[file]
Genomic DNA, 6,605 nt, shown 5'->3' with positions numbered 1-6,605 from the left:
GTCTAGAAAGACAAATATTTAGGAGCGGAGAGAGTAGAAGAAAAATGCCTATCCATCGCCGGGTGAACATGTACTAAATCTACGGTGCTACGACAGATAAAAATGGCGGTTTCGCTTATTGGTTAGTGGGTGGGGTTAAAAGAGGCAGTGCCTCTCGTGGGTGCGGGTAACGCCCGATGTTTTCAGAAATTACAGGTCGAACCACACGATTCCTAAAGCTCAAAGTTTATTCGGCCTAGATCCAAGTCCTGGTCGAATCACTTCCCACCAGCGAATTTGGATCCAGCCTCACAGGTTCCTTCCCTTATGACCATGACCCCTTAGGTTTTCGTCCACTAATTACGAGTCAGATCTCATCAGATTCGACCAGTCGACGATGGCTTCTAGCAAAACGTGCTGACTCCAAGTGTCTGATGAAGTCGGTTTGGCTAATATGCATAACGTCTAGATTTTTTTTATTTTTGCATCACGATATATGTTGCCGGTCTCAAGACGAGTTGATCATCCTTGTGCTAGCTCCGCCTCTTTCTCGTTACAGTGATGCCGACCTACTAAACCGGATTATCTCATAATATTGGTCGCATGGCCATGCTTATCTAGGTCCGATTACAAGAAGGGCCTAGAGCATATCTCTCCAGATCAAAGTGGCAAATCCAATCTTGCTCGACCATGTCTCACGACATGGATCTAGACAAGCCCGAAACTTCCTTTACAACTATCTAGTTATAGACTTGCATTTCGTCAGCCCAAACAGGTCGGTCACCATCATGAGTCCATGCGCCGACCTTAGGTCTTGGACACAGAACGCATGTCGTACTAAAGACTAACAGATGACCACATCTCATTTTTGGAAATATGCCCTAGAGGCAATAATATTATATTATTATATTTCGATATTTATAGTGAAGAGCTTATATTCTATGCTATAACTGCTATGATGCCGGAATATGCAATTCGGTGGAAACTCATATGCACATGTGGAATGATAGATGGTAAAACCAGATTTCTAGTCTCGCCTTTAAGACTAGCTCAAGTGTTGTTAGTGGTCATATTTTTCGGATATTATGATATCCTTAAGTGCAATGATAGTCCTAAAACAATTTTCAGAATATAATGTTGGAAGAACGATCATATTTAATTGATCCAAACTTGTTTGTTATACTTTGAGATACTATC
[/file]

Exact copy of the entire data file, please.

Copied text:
Genomic DNA, 6,605 nt, shown 5'->3' with positions numbered 1-6,605 from the left:
GTCTAGAAAGACAAATATTTAGGAGCGGAGAGAGTAGAAGAAAAATGCCTATCCATCGCCGGGTGAACATGTACTAAATCTACGGTGCTACGACAGATAAAAATGGCGGTTTCGCTTATTGGTTAGTGGGTGGGGTTAAAAGAGGCAGTGCCTCTCGTGGGTGCGGGTAACGCCCGATGTTTTCAGAAATTACAGGTCGAACCACACGATTCCTAAAGCTCAAAGTTTATTCGGCCTAGATCCAAGTCCTGGTCGAATCACTTCCCACCAGCGAATTTGGATCCAGCCTCACAGGTTCCTTCCCTTATGACCATGACCCCTTAGGTTTTCGTCCACTAATTACGAGTCAGATCTCATCAGATTCGACCAGTCGACGATGGCTTCTAGCAAAACGTGCTGACTCCAAGTGTCTGATGAAGTCGGTTTGGCTAATATGCATAACGTCTAGATTTTTTTTATTTTTGCATCACGATATATGTTGCCGGTCTCAAGACGAGTTGATCATCCTTGTGCTAGCTCCGCCTCTTTCTCGTTACAGTGATGCCGACCTACTAAACCGGATTATCTCATAATATTGGTCGCATGGCCATGCTTATCTAGGTCCGATTACAAGAAGGGCCTAGAGCATATCTCTCCAGATCAAAGTGGCAAATCCAATCTTGCTCGACCATGTCTCACGACATGGATCTAGACAAGCCCGAAACTTCCTTTACAACTATCTAGTTATAGACTTGCATTTCGTCAGCCCAAACAGGTCGGTCACCATCATGAGTCCATGCGCCGACCTTAGGTCTTGGACACAGAACGCATGTCGTACTAAAGACTAACAGATGACCACATCTCATTTTTGGAAATATGCCCTAGAGGCAATAATATTATATTATTATATTTCGATATTTATAGTGAAGAGCTTATATTCTATGCTATAACTGCTATGATGCCGGAATATGCAATTCGGTGGAAACTCATATGCACATGTGGAATGATAGATGGTAAAACCAGATTTCTAGTCTCGCCTTTAAGACTAGCTCAAGTGTTGTTAGTGGTCATATTTTTCGGATATTATGATATCCTTAAGTGCAATGATAGTCCTAAAACAATTTTCAGAATATAATGTTGGAAGAACGATCATATTTAATTGATCCAAACTTGTTTGTTATACTTTGAGATACTATC